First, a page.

A suicide bomber blew himself up at a peacemaking meeting of tribal elders in northwestern Pakistan on Sunday, killing at least 40 people and injuring more than 100, witnesses and officials said.
The explosion took place at the public meeting in the tribal-majority town of Darra Adam Khel in North West Frontier Province about 25 miles south of the provincial capital, Peshawar.
Alam Khan, a tribesman at the meeting, said a young man walked up to a group of elders and blew himself up. He said the attack killed at least 30 people. Local official Mohammad Shoaib also put the death toll at 30.
"It was a huge explosion and left body parts and blood scattered on the ground," said Ramin Khan, whose left leg and face were wounded. He and others hurt in the attack were brought to a hospital in Peshawar.
Death toll could rise
Dr. Hamid Afridy, the area's chief medical officer, said he counted 40 bodies, some with severed limbs and mutilated faces, at the site.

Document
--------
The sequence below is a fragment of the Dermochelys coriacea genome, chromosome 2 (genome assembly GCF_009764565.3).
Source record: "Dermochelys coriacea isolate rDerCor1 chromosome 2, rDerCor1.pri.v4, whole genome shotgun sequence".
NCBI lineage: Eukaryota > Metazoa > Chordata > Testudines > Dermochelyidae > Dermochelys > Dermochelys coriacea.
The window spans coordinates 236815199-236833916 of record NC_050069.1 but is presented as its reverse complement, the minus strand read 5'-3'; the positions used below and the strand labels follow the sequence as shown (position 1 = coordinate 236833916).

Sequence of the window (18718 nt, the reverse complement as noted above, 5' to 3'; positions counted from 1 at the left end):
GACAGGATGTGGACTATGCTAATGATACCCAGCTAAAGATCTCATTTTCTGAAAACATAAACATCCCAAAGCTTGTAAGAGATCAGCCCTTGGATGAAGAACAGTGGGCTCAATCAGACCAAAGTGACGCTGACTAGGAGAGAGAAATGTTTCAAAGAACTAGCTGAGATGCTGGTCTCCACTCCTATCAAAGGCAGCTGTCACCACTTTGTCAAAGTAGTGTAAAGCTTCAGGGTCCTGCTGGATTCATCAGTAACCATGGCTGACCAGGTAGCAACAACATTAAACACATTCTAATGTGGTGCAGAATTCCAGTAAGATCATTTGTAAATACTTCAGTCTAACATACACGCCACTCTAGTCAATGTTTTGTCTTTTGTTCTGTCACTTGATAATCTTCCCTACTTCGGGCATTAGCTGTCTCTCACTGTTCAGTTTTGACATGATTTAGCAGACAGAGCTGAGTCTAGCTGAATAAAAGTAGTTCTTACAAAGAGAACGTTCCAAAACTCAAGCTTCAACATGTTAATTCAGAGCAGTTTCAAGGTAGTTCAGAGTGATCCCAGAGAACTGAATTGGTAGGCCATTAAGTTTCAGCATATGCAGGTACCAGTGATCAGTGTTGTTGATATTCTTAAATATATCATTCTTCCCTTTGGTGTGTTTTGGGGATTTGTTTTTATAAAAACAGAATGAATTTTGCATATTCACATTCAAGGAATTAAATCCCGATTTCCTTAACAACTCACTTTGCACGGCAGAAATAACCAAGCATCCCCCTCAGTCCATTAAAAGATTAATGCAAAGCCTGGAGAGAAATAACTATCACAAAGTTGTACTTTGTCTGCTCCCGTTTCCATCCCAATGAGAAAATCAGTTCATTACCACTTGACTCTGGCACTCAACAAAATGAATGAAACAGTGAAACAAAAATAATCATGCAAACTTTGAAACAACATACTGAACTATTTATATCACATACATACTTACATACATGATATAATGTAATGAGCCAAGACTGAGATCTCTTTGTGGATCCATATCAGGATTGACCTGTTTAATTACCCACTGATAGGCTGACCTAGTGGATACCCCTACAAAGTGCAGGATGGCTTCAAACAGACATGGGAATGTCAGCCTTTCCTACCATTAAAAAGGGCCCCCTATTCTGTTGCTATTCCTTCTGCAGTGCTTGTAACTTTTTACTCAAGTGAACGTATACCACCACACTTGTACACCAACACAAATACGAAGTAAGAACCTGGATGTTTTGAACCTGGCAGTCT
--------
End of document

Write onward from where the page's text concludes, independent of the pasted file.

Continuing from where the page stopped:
"We have dispatched more than 100 injured to ... hospitals" in Peshawar and Kohat town, he told The Associated Press.
He said he feared the death toll could rise as many of the injured were in critical condition.
State-run Pakistan Television said the suspected bomber's severed head was found.
Television footage showed blood, shoes and caps littering the bombing site — a tree-lined ground amid wheat fields that is only a few yards away from brick homes.
Darra Adam Khel resident Saeed Khan was near the site and said thousands of people from five tribes were meeting in an open area when blast took place.
Tribal elders organized the meeting to discuss peace in the region.
Spate of suicide bombings
It was the third suicide bombing in as many days in northwestern Pakistan, where security forces were battling pro-Taliban Islamic militants.
On Friday a suicide bomber blew himself up at the funeral of a slain police officer in Mingora town in Swat Valley, killing more than 40 people and injuring at least 60. The next day another suicide bombing in nearby Bajur killed one person and wounded 19 others, mostly security personnel.
Friday's bombing was the bloodiest attack in the Swat Valley since militant followers of a pro-Taliban cleric, Maulana Fazlullah, grabbed control of large parts of the scenic corner of Pakistan's restive northwest, an apparent reflection of how President Pervez Musharraf's government has lost control of parts of the region.